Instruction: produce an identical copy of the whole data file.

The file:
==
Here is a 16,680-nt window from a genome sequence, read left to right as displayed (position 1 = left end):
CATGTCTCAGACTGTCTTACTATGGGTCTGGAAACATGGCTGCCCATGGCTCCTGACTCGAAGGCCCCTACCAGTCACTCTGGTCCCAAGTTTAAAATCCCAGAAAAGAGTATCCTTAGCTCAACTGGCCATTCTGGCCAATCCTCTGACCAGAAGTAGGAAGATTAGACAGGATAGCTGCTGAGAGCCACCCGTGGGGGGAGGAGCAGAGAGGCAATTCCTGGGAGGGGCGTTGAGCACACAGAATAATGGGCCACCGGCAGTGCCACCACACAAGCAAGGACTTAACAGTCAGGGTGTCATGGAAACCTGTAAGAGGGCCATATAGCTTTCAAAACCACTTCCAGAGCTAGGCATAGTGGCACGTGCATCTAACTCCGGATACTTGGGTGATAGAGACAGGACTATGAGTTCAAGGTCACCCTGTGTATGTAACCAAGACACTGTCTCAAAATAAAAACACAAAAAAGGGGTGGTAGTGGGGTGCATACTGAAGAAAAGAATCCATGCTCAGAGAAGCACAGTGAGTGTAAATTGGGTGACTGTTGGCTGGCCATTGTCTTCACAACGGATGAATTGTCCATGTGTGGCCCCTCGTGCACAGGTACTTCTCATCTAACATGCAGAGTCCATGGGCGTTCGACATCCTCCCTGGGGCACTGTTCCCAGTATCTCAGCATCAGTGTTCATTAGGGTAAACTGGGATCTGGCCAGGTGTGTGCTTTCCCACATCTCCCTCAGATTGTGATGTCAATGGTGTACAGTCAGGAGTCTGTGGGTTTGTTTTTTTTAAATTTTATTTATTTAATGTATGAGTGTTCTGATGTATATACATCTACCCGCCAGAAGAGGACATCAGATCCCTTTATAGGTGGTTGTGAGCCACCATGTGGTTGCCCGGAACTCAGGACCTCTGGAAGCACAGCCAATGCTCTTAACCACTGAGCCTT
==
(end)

Here is a 16,680-nt window from a genome sequence, read left to right as displayed (position 1 = left end):
CATGTCTCAGACTGTCTTACTATGGGTCTGGAAACATGGCTGCCCATGGCTCCTGACTCGAAGGCCCCTACCAGTCACTCTGGTCCCAAGTTTAAAATCCCAGAAAAGAGTATCCTTAGCTCAACTGGCCATTCTGGCCAATCCTCTGACCAGAAGTAGGAAGATTAGACAGGATAGCTGCTGAGAGCCACCCGTGGGGGGAGGAGCAGAGAGGCAATTCCTGGGAGGGGCGTTGAGCACACAGAATAATGGGCCACCGGCAGTGCCACCACACAAGCAAGGACTTAACAGTCAGGGTGTCATGGAAACCTGTAAGAGGGCCATATAGCTTTCAAAACCACTTCCAGAGCTAGGCATAGTGGCACGTGCATCTAACTCCGGATACTTGGGTGATAGAGACAGGACTATGAGTTCAAGGTCACCCTGTGTATGTAACCAAGACACTGTCTCAAAATAAAAACACAAAAAAGGGGTGGTAGTGGGGTGCATACTGAAGAAAAGAATCCATGCTCAGAGAAGCACAGTGAGTGTAAATTGGGTGACTGTTGGCTGGCCATTGTCTTCACAACGGATGAATTGTCCATGTGTGGCCCCTCGTGCACAGGTACTTCTCATCTAACATGCAGAGTCCATGGGCGTTCGACATCCTCCCTGGGGCACTGTTCCCAGTATCTCAGCATCAGTGTTCATTAGGGTAAACTGGGATCTGGCCAGGTGTGTGCTTTCCCACATCTCCCTCAGATTGTGATGTCAATGGTGTACAGTCAGGAGTCTGTGGGTTTGTTTTTTTTAAATTTTATTTATTTAATGTATGAGTGTTCTGATGTATATACATCTACCCGCCAGAAGAGGACATCAGATCCCTTTATAGGTGGTTGTGAGCCACCATGTGGTTGCCCGGAACTCAGGACCTCTGGAAGCACAGCCAATGCTCTTAACCACTGAGCCTT